The average age of sales associates at Secaucus, N.J.-based kids' clothier The Children's Place is early 20s, says director of training and development Leslie McCleary, so when it came time to teach them best practices in safety and loss prevention, simulation technology seemed only natural. With such dry subject matter, the company needed something associates in its 880 stores would find interesting enough to pay attention to.
"They grew up with computers; they're gamers; they don't know life without a computer," McCleary says of her company's typical sales associate. "We wanted to make something that would engage them so they would learn these policies and procedures, but in a fun way." The simulation program Maumee, Ohio-based e-learning provider Root Learning designed for them, piloted in late May and set to launch around August, presents the material in the form of a crime scene investigation. With computers accessible in each retail location, and the ability to stop and start the 11 vignettes as needed, employees can complete training without disrupting their work.
Some vignettes, for instance, cover safety issues such as the proper handling of equipment, including remembering to put potentially dangerous tools back in their respective place. The exercise begins with the ringing of a phone in the middle of the screen. When the associate clicks on it, a recorded facilitator appears, informing him or her through a text-based message that there has been an accident, and the company needs the associate's help to figure out what happened.
The learner is instructed to read the "case file," which they get to by clicking on an icon on the phone that brings up a folder containing the facts of the situation, including instructions such as to interview fellow workers on what happened or investigate the scene, looking for clues. In one vignette, for example, there has been a safety-related accident.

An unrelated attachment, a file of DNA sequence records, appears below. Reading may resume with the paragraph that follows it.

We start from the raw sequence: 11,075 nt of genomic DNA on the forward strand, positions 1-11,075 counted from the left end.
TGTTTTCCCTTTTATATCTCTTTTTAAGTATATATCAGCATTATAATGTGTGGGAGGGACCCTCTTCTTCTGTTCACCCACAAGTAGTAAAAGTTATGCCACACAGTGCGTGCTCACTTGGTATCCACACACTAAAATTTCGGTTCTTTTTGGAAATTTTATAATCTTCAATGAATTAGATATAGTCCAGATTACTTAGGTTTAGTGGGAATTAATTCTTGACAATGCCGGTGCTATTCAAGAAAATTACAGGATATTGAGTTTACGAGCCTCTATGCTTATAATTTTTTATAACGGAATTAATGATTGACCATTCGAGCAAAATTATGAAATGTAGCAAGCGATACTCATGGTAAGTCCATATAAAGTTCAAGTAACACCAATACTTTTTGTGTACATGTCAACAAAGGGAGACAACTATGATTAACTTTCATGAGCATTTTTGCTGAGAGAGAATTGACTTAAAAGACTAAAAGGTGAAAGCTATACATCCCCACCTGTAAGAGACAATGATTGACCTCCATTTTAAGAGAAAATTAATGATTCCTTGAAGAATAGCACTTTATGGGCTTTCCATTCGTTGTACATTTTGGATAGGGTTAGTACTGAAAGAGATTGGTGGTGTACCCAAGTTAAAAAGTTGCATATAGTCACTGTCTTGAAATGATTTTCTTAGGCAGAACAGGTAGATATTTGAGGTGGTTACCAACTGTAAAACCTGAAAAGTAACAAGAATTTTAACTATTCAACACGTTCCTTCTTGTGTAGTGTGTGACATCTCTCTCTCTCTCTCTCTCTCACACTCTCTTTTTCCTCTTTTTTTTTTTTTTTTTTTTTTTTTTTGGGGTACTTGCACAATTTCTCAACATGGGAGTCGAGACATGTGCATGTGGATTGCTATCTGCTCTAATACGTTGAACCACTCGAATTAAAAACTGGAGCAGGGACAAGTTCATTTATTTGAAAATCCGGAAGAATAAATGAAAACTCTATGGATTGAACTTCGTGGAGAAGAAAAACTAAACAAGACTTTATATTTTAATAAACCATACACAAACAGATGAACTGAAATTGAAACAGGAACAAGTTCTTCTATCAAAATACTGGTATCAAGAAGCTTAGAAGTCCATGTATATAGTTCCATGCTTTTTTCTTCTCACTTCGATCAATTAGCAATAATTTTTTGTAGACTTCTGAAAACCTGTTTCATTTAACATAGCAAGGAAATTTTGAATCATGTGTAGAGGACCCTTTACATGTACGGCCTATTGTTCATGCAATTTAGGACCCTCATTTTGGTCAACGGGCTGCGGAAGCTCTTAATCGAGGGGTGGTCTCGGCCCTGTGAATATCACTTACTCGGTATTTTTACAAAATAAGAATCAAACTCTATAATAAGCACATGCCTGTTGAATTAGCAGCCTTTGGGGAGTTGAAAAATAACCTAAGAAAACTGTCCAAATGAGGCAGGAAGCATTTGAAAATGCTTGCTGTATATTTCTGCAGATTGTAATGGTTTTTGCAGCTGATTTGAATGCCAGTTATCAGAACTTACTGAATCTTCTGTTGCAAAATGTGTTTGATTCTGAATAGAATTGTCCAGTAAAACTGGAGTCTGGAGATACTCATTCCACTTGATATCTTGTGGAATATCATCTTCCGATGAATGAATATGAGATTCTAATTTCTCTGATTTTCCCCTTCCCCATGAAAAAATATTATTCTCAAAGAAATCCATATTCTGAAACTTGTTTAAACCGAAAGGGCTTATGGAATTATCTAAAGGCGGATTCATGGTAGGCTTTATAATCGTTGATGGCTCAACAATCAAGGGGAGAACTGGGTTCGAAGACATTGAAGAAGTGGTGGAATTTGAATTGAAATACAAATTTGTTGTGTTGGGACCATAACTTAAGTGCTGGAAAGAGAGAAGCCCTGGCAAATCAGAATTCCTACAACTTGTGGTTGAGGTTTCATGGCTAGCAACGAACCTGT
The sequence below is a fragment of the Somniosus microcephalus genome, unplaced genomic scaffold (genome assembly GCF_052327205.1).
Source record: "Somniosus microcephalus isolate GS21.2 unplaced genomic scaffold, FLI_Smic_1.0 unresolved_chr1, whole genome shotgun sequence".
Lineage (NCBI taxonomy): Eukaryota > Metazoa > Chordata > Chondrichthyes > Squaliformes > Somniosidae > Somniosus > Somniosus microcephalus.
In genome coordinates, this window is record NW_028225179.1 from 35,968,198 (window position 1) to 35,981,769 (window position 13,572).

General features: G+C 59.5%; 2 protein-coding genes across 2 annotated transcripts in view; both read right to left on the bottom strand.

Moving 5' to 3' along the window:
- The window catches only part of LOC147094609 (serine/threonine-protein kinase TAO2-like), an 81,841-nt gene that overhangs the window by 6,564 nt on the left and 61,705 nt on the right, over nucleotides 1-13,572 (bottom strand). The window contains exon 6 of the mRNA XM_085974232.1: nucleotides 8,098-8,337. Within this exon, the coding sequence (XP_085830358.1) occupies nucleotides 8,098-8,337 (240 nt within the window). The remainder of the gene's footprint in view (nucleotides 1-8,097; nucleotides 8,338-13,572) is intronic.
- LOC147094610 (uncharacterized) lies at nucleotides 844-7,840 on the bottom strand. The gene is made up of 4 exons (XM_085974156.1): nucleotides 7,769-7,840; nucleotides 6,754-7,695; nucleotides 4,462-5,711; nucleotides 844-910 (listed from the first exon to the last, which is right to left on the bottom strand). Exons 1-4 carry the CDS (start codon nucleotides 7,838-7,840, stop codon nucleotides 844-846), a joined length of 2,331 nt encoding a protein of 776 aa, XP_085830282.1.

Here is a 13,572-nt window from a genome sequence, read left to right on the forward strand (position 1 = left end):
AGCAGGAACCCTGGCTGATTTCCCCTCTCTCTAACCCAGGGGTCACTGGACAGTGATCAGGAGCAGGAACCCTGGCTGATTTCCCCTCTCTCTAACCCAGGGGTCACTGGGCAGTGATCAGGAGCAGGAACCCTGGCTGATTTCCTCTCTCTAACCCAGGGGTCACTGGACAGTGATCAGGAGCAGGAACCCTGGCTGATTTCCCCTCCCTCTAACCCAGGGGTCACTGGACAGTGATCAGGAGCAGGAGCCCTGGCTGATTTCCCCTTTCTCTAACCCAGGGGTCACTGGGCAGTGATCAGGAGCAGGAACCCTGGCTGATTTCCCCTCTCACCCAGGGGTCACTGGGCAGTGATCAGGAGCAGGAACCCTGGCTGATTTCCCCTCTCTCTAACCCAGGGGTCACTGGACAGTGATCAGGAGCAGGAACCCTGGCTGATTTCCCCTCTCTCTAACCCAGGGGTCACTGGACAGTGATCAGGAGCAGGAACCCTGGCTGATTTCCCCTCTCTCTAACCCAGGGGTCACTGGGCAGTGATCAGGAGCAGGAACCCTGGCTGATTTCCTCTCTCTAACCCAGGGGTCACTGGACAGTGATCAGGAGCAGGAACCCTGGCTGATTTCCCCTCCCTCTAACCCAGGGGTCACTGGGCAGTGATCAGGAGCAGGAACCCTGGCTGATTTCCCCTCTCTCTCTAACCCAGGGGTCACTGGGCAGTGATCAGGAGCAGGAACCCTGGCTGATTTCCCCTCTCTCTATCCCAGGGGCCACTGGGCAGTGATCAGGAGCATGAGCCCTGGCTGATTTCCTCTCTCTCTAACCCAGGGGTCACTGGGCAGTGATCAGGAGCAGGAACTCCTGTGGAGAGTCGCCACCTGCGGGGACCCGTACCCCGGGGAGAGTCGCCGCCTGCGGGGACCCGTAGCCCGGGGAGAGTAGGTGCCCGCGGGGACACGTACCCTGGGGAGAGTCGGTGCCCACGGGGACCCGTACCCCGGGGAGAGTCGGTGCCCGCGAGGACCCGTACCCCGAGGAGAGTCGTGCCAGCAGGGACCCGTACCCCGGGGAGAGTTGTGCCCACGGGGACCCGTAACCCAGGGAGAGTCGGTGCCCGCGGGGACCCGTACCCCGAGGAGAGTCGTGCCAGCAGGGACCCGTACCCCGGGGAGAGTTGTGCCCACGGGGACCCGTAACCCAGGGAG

The simulation allows the associates to take a magnifying glass icon to get a close-up view of the specific elements of the accident scene, while they also can click on icons representing other employees who have information about the problem.
Using the "magnifying glass," they see an Exacto knife left haphazardly on top of cartons on a dolly that has been left out. A ladder, in addition to a couple other pieces of equipment also has been left in the middle of the selling floor. The associate is able to jot down notes within the program after getting information from simulated peers and exploring the scene. From there, learners are given a text-based review of the company's safety standards followed by questions on what happened to cause the accident, and how the associate will prevent such accidents in the future.
The simulation was completely custom-designed by Root, which has created three other (non-simulation) e-learning programs for The Children's Place since 2003. The design process started in September 2005, and took four to six months to complete, which McCleary says is comparable to the other programs the vendor has created for her company. To ensure the system would appeal to learners, the company rounded up a few associates with a fondness for computer games to share likes and dislikes about such programs. Once developed, the simulation was tested with a small associate focus group.